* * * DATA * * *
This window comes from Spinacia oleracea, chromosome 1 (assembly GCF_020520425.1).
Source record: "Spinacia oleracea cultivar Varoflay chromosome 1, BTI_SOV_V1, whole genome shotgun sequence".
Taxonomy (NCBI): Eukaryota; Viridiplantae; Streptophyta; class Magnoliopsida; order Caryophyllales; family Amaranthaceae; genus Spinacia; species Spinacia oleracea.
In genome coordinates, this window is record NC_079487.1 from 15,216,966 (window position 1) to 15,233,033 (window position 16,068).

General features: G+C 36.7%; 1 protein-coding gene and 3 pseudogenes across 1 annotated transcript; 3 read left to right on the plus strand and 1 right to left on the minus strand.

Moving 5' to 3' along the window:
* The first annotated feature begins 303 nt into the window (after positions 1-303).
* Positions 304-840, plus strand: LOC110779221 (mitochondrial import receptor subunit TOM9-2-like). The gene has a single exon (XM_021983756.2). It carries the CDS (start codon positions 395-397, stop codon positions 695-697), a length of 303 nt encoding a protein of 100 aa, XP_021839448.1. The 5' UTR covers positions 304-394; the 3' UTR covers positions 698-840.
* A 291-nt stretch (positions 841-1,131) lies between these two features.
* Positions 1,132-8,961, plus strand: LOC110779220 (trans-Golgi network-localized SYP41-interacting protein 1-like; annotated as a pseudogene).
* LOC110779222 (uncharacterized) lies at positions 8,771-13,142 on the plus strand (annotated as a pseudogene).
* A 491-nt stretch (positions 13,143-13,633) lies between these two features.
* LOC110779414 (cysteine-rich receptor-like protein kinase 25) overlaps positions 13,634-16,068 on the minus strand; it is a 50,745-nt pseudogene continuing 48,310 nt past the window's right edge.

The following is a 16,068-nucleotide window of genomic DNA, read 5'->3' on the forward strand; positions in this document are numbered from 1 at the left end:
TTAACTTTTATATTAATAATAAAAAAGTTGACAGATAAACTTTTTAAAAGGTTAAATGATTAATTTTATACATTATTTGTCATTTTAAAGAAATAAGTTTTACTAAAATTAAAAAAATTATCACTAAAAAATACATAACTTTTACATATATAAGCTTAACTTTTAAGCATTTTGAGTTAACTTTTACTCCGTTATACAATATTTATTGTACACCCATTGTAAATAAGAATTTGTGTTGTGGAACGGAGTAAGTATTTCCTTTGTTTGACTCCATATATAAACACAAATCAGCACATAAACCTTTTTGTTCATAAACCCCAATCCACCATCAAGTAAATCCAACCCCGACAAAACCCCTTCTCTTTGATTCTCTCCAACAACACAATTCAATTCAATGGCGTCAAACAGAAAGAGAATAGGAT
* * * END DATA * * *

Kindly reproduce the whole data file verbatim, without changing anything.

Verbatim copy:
This window comes from Spinacia oleracea, chromosome 1 (assembly GCF_020520425.1).
Source record: "Spinacia oleracea cultivar Varoflay chromosome 1, BTI_SOV_V1, whole genome shotgun sequence".
Taxonomy (NCBI): Eukaryota; Viridiplantae; Streptophyta; class Magnoliopsida; order Caryophyllales; family Amaranthaceae; genus Spinacia; species Spinacia oleracea.
In genome coordinates, this window is record NC_079487.1 from 15,216,966 (window position 1) to 15,233,033 (window position 16,068).

General features: G+C 36.7%; 1 protein-coding gene and 3 pseudogenes across 1 annotated transcript; 3 read left to right on the plus strand and 1 right to left on the minus strand.

Moving 5' to 3' along the window:
* The first annotated feature begins 303 nt into the window (after positions 1-303).
* Positions 304-840, plus strand: LOC110779221 (mitochondrial import receptor subunit TOM9-2-like). The gene has a single exon (XM_021983756.2). It carries the CDS (start codon positions 395-397, stop codon positions 695-697), a length of 303 nt encoding a protein of 100 aa, XP_021839448.1. The 5' UTR covers positions 304-394; the 3' UTR covers positions 698-840.
* A 291-nt stretch (positions 841-1,131) lies between these two features.
* Positions 1,132-8,961, plus strand: LOC110779220 (trans-Golgi network-localized SYP41-interacting protein 1-like; annotated as a pseudogene).
* LOC110779222 (uncharacterized) lies at positions 8,771-13,142 on the plus strand (annotated as a pseudogene).
* A 491-nt stretch (positions 13,143-13,633) lies between these two features.
* LOC110779414 (cysteine-rich receptor-like protein kinase 25) overlaps positions 13,634-16,068 on the minus strand; it is a 50,745-nt pseudogene continuing 48,310 nt past the window's right edge.

The following is a 16,068-nucleotide window of genomic DNA, read 5'->3' on the forward strand; positions in this document are numbered from 1 at the left end:
TTAACTTTTATATTAATAATAAAAAAGTTGACAGATAAACTTTTTAAAAGGTTAAATGATTAATTTTATACATTATTTGTCATTTTAAAGAAATAAGTTTTACTAAAATTAAAAAAATTATCACTAAAAAATACATAACTTTTACATATATAAGCTTAACTTTTAAGCATTTTGAGTTAACTTTTACTCCGTTATACAATATTTATTGTACACCCATTGTAAATAAGAATTTGTGTTGTGGAACGGAGTAAGTATTTCCTTTGTTTGACTCCATATATAAACACAAATCAGCACATAAACCTTTTTGTTCATAAACCCCAATCCACCATCAAGTAAATCCAACCCCGACAAAACCCCTTCTCTTTGATTCTCTCCAACAACACAATTCAATTCAATGGCGTCAAACAGAAAGAGAATAGGAT